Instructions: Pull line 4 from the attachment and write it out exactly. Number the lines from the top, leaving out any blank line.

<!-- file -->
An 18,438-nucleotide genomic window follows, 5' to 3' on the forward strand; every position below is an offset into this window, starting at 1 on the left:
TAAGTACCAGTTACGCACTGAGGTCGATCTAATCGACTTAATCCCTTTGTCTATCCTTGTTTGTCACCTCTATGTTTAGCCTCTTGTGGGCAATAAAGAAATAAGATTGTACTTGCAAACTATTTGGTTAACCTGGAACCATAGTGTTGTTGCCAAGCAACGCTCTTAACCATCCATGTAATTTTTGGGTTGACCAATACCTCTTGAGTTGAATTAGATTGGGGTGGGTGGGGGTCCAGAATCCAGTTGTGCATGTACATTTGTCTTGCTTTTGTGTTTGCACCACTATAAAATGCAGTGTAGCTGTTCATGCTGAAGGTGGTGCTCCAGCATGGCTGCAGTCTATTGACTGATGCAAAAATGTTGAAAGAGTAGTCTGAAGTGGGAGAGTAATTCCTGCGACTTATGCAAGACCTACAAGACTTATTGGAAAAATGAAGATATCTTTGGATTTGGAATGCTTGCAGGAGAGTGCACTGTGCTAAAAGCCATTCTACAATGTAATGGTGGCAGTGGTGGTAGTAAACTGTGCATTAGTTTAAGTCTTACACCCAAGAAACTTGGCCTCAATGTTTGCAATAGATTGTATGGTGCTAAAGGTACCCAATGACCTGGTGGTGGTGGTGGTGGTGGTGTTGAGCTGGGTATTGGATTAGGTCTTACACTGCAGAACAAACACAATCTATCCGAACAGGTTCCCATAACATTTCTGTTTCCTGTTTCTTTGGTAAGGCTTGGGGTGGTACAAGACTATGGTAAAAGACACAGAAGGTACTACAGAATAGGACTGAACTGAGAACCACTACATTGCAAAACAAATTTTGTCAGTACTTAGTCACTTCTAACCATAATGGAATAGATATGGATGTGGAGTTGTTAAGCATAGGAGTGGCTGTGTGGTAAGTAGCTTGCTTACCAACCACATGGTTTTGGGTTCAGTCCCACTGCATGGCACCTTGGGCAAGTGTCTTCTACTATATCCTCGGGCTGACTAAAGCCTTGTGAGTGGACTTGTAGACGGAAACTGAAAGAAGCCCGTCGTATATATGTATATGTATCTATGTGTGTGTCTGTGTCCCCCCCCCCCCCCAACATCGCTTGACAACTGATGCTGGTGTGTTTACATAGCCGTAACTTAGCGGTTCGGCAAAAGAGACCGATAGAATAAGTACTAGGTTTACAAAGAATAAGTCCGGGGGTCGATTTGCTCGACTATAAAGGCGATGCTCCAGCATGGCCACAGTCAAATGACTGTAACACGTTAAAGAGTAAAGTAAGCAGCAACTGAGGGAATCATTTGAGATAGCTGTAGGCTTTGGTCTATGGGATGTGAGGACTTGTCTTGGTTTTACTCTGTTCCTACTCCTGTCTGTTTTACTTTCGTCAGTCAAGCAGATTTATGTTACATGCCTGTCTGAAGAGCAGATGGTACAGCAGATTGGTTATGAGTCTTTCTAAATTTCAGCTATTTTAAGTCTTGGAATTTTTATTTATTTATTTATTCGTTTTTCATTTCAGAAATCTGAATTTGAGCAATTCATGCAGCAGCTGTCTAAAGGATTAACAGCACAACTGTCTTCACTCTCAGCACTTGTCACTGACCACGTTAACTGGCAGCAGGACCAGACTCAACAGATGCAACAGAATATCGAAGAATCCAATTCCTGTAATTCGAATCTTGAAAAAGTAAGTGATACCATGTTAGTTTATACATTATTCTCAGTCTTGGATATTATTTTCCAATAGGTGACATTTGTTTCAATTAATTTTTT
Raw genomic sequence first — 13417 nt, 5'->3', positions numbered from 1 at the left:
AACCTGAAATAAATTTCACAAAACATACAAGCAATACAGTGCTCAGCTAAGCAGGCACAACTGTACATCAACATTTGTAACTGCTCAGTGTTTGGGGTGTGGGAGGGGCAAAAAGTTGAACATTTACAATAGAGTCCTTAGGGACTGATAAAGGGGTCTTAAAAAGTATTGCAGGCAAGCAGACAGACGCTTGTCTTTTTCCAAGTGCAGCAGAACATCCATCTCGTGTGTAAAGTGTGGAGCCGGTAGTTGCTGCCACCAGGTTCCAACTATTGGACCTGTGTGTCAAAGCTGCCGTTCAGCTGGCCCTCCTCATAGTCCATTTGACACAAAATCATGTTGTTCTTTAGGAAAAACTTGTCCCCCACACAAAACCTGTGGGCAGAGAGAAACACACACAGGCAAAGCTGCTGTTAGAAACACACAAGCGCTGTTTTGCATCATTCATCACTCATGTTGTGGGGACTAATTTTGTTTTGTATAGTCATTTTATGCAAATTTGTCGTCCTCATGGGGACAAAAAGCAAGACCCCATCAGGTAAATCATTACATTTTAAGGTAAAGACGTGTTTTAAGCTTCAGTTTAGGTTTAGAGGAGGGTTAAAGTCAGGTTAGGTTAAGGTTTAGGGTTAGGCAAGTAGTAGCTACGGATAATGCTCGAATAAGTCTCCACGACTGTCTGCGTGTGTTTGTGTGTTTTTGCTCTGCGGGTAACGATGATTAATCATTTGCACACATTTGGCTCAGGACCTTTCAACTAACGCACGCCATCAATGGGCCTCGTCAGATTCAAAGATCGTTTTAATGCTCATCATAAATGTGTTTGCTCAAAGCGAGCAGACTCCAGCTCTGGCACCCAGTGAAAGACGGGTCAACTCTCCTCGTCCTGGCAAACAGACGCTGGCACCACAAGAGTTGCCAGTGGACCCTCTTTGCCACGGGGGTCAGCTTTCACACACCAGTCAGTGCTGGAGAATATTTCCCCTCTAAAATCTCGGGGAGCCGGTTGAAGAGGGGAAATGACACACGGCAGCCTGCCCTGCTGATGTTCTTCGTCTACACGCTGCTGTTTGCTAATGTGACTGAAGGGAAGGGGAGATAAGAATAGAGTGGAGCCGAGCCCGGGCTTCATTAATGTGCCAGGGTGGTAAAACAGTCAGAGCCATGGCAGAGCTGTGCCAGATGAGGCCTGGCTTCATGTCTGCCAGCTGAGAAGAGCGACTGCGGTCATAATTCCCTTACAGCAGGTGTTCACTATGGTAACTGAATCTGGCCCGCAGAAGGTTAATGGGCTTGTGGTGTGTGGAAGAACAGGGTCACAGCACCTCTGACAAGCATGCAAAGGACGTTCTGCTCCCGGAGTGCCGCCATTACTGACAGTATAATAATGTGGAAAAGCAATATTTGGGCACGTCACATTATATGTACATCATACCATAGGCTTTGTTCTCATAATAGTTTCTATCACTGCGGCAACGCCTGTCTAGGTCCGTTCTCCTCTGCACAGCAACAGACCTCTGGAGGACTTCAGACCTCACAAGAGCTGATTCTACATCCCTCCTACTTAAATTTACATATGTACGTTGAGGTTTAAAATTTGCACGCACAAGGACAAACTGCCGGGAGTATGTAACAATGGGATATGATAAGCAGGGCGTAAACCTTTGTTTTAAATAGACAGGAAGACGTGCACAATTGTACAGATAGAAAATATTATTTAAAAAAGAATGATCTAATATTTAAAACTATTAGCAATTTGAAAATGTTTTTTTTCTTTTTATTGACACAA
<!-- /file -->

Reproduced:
AACCTGAAATAAATTTCACAAAACATACAAGCAATACAGTGCTCAGCTAAGCAGGCACAACTGTACATCAACATTTGTAACTGCTCAGTGTTTGGGGTGTGGGAGGGGCAAAAAGTTGAACATTTACAATAGAGTCCTTAGGGACTGATAAAGGGGTCTTAAAAAGTATTGCAGGCAAGCAGACAGACGCTTGTCTTTTTCCAAGTGCAGCAGAACATCCATCTCGTGTGTAAAGTGTGGAGCCGGTAGTTGCTGCCACCAGGTTCCAACTATTGGACCTGTGTGTCAAAGCTGCCGTTCAGCTGGCCCTCCTCATAGTCCATTTGACACAAAATCATGTTGTTCTTTAGGAAAAACTTGTCCCCCACACAAAACCTGTGGGCAGAGAGAAACACACACAGGCAAAGCTGCTGTTAGAAACACACAAGCGCTGTTTTGCATCATTCATCACTCATGTTGTGGGGACTAATTTTGTTTTGTATAGTCATTTTATGCAAATTTGTCGTCCTCATGGGGACAAAAAGCAAGACCCCATCAGGTAAATCATTACATTTTAAGGTAAAGACGTGTTTTAAGCTTCAGTTTAGGTTTAGAGGAGGGTTAAAGTCAGGTTAGGTTAAGGTTTAGGGTTAGGCAAGTAGTAGCTACGGATAATGCTCGAATAAGTCTCCACGACTGTCTGCGTGTGTTTGTGTGTTTTTGCTCTGCGGGTAACGATGATTAATCATTTGCACACATTTGGCTCAGGACCTTTCAACTAACGCACGCCATCAATGGGCCTCGTCAGATTCAAAGATCGTTTTAATGCTCATCATAAATGTGTTTGCTCAAAGCGAGCAGACTCCAGCTCTGGCACCCAGTGAAAGACGGGTCAACTCTCCTCGTCCTGGCAAACAGACGCTGGCACCACAAGAGTTGCCAGTGGACCCTCTTTGCCACGGGGGTCAGCTTTCACACACCAGTCAGTGCTGGAGAATATTTCCCCTCTAAAATCTCGGGGAGCCGGTTGAAGAGGGGAAATGACACACGGCAGCCTGCCCTGCTGATGTTCTTCGTCTACACGCTGCTGTTTGCTAATGTGACTGAAGGGAAGGGGAGATAAGAATAGAGTGGAGCCGAGCCCGGGCTTCATTAATGTGCCAGGGTGGTAAAACAGTCAGAGCCATGGCAGAGCTGTGCCAGATGAGGCCTGGCTTCATGTCTGCCAGCTGAGAAGAGCGACTGCGGTCATAATTCCCTTACAGCAGGTGTTCACTATGGTAACTGAATCTGGCCCGCAGAAGGTTAATGGGCTTGTGGTGTGTGGAAGAACAGGGTCACAGCACCTCTGACAAGCATGCAAAGGACGTTCTGCTCCCGGAGTGCCGCCATTACTGACAGTATAATAATGTGGAAAAGCAATATTTGGGCACGTCACATTATATGTACATCATACCATAGGCTTTGTTCTCATAATAGTTTCTATCACTGCGGCAACGCCTGTCTAGGTCCGTTCTCCTCTGCACAGCAACAGACCTCTGGAGGACTTCAGACCTCACAAGAGCTGATTCTACATCCCTCCTACTTAAATTTACATATGTACGTTGAGGTTTAAAATTTGCACGCACAAGGACAAACTGCCGGGAGTATGTAACAATGGGATATGATAAGCAGGGCGTAAACCTTTGTTTTAAATAGACAGGAAGACGTGCACAATTGTACAGATAGAAAATATTATTTAAAAAAGAATGATCTAATATTTAAAACTATTAGCAATTTGAAAATGTTTTTTTTCTTTTTATTGACACAA